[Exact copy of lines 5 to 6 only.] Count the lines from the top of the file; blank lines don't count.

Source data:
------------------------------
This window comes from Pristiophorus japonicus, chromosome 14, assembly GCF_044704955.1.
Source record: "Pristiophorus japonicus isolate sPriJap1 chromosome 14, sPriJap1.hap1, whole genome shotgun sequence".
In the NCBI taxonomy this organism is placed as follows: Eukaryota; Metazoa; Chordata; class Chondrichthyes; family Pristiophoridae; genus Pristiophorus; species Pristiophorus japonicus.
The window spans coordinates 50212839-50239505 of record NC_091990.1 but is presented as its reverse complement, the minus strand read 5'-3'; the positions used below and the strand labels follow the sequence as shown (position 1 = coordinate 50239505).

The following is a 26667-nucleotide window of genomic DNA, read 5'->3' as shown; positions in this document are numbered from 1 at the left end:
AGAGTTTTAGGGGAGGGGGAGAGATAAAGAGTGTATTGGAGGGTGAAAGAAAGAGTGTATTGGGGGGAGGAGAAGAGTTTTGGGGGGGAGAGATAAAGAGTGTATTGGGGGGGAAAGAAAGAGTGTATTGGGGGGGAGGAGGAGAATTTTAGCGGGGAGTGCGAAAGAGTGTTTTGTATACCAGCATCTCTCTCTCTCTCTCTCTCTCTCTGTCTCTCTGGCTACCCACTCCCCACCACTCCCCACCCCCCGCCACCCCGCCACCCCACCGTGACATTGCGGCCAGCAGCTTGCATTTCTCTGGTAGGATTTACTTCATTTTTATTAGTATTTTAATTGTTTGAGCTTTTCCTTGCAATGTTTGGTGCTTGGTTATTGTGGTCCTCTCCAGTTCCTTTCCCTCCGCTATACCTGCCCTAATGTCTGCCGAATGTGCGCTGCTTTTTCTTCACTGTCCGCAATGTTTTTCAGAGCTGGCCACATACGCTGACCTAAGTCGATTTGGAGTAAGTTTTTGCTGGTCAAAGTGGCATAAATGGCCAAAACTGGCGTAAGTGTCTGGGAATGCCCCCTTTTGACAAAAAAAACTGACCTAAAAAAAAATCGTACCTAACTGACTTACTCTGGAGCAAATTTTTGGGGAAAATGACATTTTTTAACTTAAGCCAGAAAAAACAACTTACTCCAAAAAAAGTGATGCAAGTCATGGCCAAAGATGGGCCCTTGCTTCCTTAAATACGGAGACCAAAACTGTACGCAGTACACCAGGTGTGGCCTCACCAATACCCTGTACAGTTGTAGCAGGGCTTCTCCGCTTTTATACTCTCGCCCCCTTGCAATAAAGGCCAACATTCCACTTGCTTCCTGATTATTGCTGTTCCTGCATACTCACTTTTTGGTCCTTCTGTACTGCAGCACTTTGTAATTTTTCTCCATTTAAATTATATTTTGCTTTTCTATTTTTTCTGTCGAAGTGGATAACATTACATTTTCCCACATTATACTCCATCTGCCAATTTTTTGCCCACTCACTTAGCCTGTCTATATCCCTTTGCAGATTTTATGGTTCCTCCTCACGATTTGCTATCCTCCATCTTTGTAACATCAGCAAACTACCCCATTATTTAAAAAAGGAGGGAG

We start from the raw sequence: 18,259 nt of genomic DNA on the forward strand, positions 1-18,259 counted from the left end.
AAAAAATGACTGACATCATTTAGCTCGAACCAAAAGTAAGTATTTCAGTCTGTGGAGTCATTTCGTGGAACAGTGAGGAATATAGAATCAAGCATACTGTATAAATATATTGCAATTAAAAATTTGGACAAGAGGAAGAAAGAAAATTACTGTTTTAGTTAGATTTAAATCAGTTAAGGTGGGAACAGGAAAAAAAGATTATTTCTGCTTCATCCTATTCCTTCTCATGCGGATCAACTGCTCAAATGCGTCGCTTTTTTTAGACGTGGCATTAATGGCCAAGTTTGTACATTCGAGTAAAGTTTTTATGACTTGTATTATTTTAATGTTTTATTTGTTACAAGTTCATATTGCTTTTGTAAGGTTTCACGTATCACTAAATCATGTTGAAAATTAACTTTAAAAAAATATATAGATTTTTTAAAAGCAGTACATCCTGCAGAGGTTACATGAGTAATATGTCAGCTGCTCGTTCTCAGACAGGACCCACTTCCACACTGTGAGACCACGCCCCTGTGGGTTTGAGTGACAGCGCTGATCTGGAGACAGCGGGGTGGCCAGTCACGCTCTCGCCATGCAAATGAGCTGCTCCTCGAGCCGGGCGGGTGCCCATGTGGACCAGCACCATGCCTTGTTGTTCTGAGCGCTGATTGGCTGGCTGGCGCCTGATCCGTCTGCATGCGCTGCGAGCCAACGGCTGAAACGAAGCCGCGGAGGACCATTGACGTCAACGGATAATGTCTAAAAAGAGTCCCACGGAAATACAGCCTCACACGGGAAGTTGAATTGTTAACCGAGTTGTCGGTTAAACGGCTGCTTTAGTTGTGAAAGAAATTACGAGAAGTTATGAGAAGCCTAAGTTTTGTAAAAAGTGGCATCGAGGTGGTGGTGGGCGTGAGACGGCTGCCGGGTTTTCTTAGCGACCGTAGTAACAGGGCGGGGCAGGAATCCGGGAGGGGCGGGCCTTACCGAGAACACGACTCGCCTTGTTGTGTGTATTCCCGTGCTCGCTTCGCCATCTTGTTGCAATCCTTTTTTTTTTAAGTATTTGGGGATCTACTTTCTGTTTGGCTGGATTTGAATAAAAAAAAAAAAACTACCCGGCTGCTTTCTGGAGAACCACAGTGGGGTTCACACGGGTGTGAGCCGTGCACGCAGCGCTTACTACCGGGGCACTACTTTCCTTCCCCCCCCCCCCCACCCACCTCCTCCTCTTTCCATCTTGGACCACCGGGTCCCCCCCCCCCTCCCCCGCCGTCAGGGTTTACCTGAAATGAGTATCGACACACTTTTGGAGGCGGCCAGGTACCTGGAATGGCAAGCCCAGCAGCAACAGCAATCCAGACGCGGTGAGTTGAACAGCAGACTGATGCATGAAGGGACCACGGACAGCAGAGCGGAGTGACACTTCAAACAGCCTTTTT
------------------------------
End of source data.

The following is a 26667-nucleotide window of genomic DNA, read 5'->3' as shown; positions in this document are numbered from 1 at the left end:
AGAGTTTTAGGGGAGGGGGAGAGATAAAGAGTGTATTGGAGGGTGAAAGAAAGAGTGTATTGGGGGGAGGAGAAGAGTTTTGGGGGGGAGAGATAAAGAGTGTATTGGGGGGGAAAGAAAGAGTGTATTGGGGGGGAGGAGGAGAATTTTAGCGGGGAGTGCGAAAGAGTGTTTTGTATACCAGCATCTCTCTCTCTCTCTCTCTCTCTCTGTCTCTCTGGCTACCCACTCCCCACCACTCCCCACCCCCCGCCACCCCGCCACCCCACCGTGACATTGCGGCCAGCAGCTTGCATTTCTCTGGTAGGATTTACTTCATTTTTATTAGTATTTTAATTGTTTGAGCTTTTCCTTGCAATGTTTGGTGCTTGGTTATTGTGGTCCTCTCCAGTTCCTTTCCCTCCGCTATACCTGCCCTAATGTCTGCCGAATGTGCGCTGCTTTTTCTTCACTGTCCGCAATGTTTTTCAGAGCTGGCCACATACGCTGACCTAAGTCGATTTGGAGTAAGTTTTTGCTGGTCAAAGTGGCATAAATGGCCAAAACTGGCGTAAGTGTCTGGGAATGCCCCCTTTTGACAAAAAAAACTGACCTAAAAAAAAATCGTACCTAACTGACTTACTCTGGAGCAAATTTTTGGGGAAAATGACATTTTTTAACTTAAGCCAGAAAAAACAACTTACTCCAAAAAAAGTGATGCAAGTCATGGCCAAAGATGGGCCCTTGCTTCCTTAAATACGGAGACCAAAACTGTACGCAGTACACCAGGTGTGGCCTCACCAATACCCTGTACAGTTGTAGCAGGGCTTCTCCGCTTTTATACTCTCGCCCCCTTGCAATAAAGGCCAACATTCCACTTGCTTCCTGATTATTGCTGTTCCTGCATACTCACTTTTTGGTCCTTCTGTACTGCAGCACTTTGTAATTTTTCTCCATTTAAATTATATTTTGCTTTTCTATTTTTTCTGTCGAAGTGGATAACATTACATTTTCCCACATTATACTCCATCTGCCAATTTTTTGCCCACTCACTTAGCCTGTCTATATCCCTTTGCAGATTTTATGGTTCCTCCTCACGATTTGCTATCCTCCATCTTTGTAACATCAGCAAACTACCCCATTATTTAAAAAAGGAGGGAG